Publisher's Note: This older, but yet to be published post is finally being presented now as an archivable history of the current events of these days that will become the real history of tomorrow.
Publisher's Note: This post appears here courtesy of the The Daily Wire. The author of this post is Amanda Prestigiacomo.
Candace Owens presented a check for more than $200,000 to Lt. William Kelly, who was fired by the Norfolk (VA) Police Department in April for anonymously sending a message of encouragement and $25 to a fund for Kyle Rittenhouse.
Owens launched a fundraiser for the fired official on Sunday, informing her massive following that Kelly has been living off his savings and his wife's teacher salary since he was forced out of his livelihood. Her goal was $100,000, but that was swiftly surpassed by generous supporters in a matter of hours.
Appearing on "Candace,"
Owens gave a check for $202,000 to Kelly from the fundraiser she launched - but more money is coming for Kelly and his family. The check had to be printed earlier for the show, Owens told her studio audience, but supporters' generosity has continued to carry. In total, more than $245,000 has been raised in the fundraiser spearheaded by Owens, and all the money will go to Kelly.
"I don't care how you spend it ... but I do hope you sue the city,"
Kelly was fired in April after The Guardian leaked the names of police officers and public officials who donated to a defense fund for Rittenhouse, The Blaze reported. Kelly reportedly donated $25, using his department-issued email address when making the donation anonymously.
he wrote to accompany his donation. "Thank you for your courage. Keep your head up. You've done nothing wrong. Every rank and file police officer supports you. Don't be discouraged by actions of the political class of law enforcement leadership."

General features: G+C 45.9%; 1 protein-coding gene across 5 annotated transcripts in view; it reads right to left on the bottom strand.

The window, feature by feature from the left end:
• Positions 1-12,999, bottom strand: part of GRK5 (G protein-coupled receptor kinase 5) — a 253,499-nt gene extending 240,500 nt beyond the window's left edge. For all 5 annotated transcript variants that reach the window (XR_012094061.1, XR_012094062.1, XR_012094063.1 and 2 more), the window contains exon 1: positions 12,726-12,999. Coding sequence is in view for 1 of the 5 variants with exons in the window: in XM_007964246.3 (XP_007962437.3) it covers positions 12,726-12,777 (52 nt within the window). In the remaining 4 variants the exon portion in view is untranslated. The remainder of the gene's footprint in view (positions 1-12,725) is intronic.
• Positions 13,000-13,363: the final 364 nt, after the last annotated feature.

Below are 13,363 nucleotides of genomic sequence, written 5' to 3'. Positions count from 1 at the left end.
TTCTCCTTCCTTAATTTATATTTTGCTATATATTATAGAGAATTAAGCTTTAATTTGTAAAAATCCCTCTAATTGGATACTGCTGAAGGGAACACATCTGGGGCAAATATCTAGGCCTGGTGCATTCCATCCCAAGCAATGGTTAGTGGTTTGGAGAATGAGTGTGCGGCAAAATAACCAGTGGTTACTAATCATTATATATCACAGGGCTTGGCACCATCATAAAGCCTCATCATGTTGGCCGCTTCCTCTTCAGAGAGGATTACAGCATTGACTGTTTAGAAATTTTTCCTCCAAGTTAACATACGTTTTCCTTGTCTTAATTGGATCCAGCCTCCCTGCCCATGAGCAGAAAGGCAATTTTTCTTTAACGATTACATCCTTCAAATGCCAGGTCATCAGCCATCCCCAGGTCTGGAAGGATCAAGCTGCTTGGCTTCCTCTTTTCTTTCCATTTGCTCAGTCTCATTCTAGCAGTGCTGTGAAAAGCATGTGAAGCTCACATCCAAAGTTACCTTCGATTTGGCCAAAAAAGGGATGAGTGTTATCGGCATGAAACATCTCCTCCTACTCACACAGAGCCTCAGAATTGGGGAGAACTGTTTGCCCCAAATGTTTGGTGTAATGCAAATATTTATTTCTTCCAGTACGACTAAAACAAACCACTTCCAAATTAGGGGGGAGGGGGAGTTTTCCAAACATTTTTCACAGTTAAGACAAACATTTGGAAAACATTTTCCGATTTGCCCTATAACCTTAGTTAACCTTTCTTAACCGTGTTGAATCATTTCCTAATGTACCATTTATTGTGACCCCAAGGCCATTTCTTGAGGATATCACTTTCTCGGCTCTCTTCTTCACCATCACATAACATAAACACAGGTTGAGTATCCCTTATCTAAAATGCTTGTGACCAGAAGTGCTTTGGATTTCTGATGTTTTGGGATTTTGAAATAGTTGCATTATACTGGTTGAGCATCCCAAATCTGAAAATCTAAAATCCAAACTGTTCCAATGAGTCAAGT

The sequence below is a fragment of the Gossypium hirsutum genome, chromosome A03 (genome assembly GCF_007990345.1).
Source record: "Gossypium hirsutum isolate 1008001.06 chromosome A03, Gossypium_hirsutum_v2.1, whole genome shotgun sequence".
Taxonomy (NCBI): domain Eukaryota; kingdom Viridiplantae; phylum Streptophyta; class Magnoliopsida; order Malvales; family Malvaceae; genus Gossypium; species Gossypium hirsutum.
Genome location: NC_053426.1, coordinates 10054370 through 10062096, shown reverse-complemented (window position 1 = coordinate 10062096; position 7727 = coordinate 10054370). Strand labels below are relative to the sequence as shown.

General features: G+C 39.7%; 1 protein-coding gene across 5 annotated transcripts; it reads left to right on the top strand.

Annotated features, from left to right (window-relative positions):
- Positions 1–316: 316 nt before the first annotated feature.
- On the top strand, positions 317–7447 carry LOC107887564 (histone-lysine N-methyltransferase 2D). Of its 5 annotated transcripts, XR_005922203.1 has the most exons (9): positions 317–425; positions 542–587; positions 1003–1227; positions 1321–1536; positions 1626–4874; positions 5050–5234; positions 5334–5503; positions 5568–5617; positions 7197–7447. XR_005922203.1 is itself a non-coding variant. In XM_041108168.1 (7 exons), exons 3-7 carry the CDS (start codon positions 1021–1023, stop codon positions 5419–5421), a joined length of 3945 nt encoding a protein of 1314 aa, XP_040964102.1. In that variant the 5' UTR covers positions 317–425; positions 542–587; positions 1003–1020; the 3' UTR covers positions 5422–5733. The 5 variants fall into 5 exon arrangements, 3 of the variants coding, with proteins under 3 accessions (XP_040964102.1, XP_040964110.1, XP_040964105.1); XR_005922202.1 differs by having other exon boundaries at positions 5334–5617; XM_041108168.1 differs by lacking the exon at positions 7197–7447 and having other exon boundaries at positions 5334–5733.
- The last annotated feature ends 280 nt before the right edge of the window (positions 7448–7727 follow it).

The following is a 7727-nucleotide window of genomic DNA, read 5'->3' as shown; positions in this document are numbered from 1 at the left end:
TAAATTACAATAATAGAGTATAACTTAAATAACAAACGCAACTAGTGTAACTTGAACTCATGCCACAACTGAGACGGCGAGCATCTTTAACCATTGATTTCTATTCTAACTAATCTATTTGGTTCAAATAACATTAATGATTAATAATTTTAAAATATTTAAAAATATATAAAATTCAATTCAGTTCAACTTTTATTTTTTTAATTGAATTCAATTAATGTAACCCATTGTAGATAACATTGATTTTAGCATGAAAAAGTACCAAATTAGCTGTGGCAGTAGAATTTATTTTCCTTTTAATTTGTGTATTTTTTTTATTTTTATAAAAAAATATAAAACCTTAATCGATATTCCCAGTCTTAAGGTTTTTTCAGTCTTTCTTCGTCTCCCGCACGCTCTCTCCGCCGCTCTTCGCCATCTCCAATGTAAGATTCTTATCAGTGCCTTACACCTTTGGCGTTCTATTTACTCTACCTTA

Before Owens presented the check, Kelly detailed what happened back in April.
"I'm getting ready for work one day, and a fellow police officer called my cell phone and said they started getting phone calls from different people who were critical of my decision to donate, and he just wanted to give me a heads up,"
Kelly told Owens, recalling how he found out his donation was made public by The Guardian.
Kelly then called his boss, who told the officer he didn't think the donation was a "big deal." "But as the day progressed,"
Kelly revealed, "it became clear that they were starting to feel the pressure from ... social media, emails, and the phone calls."
"It was an emotionally-driven day,"
Kelly said, noting he received "death threats."
Kelly was swiftly fired and said he was barred from speaking to higher-ups involved in the decision.
Closing the segment, Owens asked Kelly about general police morale when movements like Black Lives Matter have become increasingly prominent, while demanding "social justice" at times when it's inconsistent with blind justice.
"Police officers like the rule of law; the law is black and white; we apply the law equally in every situation, regardless who's involved,"
Kelly said. "And when we're told to stand down, it's confusing and it brings morale down."